1 UN-HABITAT - United Nations Human Settlements Programme

    As part of our drive to address this crisis, UN-HABI Ais working with the European Commission and theBrussels-based Secretariat of the African, Caribbeanand Pacic (ACP) Group to support sustainable urbandevelopment. Given the urgent and diverse needs, wefound it necessary to develop a tool for rapid assessmentand strategic planning to guide immediate, mid andlong-term interventions. And here we have it in theform of this series of publications.

    Te Participatory Slum Upgrading Programme is basedon the policy dialogue between UN-HABI A , the

    ACP Secretariat and the European Commission whichdates back to the year 2002. When the three parties metat UN-HABI A headquarters in June 2009, more

    than 200 delegates from over 50 countries approved aresounding call on the international community to paygreater attention to these urbanization matters, and toextend the slum upgrading programme to all countriesin the ACP Group.

    It is worth recalling here how grateful we are that theEuropean Commissions 9th European DevelopmentFund for ACP countries provided EUR 4 million (USD5.7 million at June 2011 rates) to enable UN-HABI Ato conduct the programme which now serves 59 citiesin 23 African countries, and more than 20 cities in sixPacic, and four Caribbean countries.

    Indeed, since its inception in 2008, the slum upgradingprogramme has achieved the condence of partners atcity and country level in Africa, the Caribbean and inthe Pacic. It is making a major contribution aimedat helping in urban poverty reduction efforts, as eachreport in this series shows."

    I wish to express my gratitude to the EuropeanCommission and the ACP Secretariat for theircommitment to this slum upgrading programme. Ihave every condence that the results outlined in thisprole, and others, will serve to guide the developmentof responses for capacity building and investments inthe urban sector.

    Further, I would like to thank each Country eam fortheir continued support to this process which is essentialfor the successful implementation of the ParticipatorySlum Upgrading Programme.

    Dr. Joan ClosExecutive Director, UN-HABI A

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    FOREWORDS

    Poverty reduction is the Malawi Governments

    overriding development objective as espoused in theMalawi Growth and Development Strategy. In line with this, the government recognizes the critical roleplayed by the cities and other urban centres in thesocio-economic development of this country. Trivingand well functioning cities will in turn lead to thrivingnational economic development.

    Our cities and other urban areas which are growingrapidly face a number of challenges, key amongthem that of urban poverty that is characterized by,among others, poor housing, poor access to water andsanitation as well as unemployment. Te cities also faceenvironmental challenges that are in part heightened by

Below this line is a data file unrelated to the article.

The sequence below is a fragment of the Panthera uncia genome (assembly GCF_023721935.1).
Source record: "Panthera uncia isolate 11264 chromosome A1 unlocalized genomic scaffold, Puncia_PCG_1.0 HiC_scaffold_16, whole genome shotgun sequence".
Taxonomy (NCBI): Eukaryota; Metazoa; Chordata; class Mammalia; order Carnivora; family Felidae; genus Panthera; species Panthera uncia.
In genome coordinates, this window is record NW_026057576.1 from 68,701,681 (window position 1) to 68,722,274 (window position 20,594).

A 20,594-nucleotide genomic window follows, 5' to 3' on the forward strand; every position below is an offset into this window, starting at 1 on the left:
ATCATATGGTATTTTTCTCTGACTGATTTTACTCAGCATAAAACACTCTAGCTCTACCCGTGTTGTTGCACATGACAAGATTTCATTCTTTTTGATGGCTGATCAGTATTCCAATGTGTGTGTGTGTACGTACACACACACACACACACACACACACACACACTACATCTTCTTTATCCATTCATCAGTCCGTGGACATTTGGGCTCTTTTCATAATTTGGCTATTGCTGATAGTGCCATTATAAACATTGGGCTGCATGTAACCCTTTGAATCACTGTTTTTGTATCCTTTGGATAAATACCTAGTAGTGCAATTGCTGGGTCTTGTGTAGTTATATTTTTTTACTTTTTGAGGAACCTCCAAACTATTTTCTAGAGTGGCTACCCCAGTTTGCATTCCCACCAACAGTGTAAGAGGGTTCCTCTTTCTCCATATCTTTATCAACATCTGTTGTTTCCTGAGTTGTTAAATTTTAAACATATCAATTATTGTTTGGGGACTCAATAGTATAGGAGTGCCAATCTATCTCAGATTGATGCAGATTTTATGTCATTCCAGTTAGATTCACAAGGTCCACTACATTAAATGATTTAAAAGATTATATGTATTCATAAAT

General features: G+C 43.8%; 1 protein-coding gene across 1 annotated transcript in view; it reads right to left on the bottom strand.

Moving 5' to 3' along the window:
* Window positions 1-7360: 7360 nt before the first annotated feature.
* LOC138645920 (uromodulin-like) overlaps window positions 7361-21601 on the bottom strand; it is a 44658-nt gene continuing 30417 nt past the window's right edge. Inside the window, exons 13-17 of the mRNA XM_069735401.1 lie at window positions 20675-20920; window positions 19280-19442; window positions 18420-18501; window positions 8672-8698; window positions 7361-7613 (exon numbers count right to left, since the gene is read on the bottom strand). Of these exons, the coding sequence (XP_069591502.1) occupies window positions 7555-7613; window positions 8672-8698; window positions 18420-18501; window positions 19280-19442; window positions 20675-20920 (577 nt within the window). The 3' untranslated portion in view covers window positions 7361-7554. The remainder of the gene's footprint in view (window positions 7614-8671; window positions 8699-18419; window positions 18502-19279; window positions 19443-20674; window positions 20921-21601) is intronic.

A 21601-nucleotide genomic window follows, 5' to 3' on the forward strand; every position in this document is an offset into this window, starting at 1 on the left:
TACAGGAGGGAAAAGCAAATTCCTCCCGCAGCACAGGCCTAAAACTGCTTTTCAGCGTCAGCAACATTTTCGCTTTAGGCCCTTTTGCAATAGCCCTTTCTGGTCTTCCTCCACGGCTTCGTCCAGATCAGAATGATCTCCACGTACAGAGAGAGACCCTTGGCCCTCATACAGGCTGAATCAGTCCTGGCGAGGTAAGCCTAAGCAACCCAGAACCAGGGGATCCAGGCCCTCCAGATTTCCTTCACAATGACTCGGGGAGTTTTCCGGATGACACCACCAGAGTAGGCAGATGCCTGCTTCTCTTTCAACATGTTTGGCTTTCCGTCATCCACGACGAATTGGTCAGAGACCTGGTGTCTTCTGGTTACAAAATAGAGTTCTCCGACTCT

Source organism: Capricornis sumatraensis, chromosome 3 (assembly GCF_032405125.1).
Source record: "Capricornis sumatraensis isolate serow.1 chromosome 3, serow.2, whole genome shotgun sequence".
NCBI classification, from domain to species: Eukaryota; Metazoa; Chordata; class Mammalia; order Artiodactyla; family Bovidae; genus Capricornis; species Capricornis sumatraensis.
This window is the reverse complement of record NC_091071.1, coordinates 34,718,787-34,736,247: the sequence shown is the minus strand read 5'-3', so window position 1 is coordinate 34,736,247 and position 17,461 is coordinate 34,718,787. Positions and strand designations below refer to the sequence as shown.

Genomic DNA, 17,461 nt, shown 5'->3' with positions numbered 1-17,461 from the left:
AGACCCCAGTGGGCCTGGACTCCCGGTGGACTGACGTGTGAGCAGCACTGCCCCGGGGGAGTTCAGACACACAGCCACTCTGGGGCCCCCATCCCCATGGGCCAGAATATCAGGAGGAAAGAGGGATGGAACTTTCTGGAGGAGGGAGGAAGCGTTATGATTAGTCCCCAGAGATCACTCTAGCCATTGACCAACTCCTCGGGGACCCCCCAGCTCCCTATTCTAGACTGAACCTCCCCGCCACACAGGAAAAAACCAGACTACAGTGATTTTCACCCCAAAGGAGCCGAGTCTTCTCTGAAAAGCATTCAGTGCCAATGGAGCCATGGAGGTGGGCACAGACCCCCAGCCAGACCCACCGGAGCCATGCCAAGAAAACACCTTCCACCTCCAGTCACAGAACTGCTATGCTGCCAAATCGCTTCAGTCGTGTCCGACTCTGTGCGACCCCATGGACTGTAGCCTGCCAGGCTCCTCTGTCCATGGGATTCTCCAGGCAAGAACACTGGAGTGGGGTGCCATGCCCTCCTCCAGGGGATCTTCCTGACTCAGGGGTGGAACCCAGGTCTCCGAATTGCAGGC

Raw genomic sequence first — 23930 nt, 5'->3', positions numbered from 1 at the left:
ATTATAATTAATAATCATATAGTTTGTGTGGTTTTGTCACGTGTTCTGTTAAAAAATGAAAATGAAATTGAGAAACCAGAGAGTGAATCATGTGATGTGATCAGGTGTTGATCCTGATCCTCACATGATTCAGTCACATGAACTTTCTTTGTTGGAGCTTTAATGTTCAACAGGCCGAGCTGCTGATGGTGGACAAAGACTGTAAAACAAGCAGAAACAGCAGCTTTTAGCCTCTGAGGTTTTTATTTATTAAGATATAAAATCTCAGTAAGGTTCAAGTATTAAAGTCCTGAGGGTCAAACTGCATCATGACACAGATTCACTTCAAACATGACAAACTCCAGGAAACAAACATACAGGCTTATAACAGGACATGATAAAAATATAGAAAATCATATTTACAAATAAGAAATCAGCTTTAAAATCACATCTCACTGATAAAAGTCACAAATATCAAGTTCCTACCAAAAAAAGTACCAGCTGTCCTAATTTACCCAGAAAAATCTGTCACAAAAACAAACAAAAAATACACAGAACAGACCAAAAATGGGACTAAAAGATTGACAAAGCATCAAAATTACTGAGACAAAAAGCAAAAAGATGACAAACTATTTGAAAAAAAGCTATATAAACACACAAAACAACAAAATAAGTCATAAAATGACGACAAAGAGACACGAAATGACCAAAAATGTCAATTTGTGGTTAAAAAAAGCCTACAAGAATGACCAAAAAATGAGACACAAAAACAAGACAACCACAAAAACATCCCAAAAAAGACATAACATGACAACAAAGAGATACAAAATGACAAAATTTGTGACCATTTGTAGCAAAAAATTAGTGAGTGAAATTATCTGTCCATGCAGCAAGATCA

poor urban planning and environmental degradation.Te government therefore welcomes the ParticipatorySlum Upgrading Programme (PSUP) that iscoordinated by the Ministry of Local Government andRural Development and is being implemented in all thefour cities of Lilongwe, Blantyre, Mzuzu, and Zomba.Te urban prole for Blantyre City is an importantdocument that sets out the key challenges faced bythe city in the areas of urban governance, land andhousing, slums, basic urban services including waterand sanitation, local economic development, genderand HIV/AIDS, energy, disaster risks, environment,and waste management.

    Trough a consultative process of city stakeholders,the city council has identied the priority actions to becarried out in support of efforts to achieve sustainableurban development and reduce urban poverty. Techallenge is now to move forward to implement thesepriority actions that seek to improve the quality of lifeof the urban poor. In this regard, the Government ofMalawi will continue to support the city council underthe decentralized framework in achieving the povertyreduction goals. Blantyre City Council (BCC) will needto redouble its efforts and ensure that more resourcesare allocated towards pro-poor activities in the city. Tegoal of ensuring sustainable urban development andpoverty reduction cannot be achieved by the effortsof the central government and the city councils alone.More importantly, it will need the concerted efforts ofall stakeholders involved in the development of Blantyreincluding the private sector, civil society, political andcommunity leaders, development partners, and cityresidents.

    Te Government of Malawi would like to thank UN-

    HABI A1

    , the European Union and the ACP2

    Groupof States for the technical and nancial su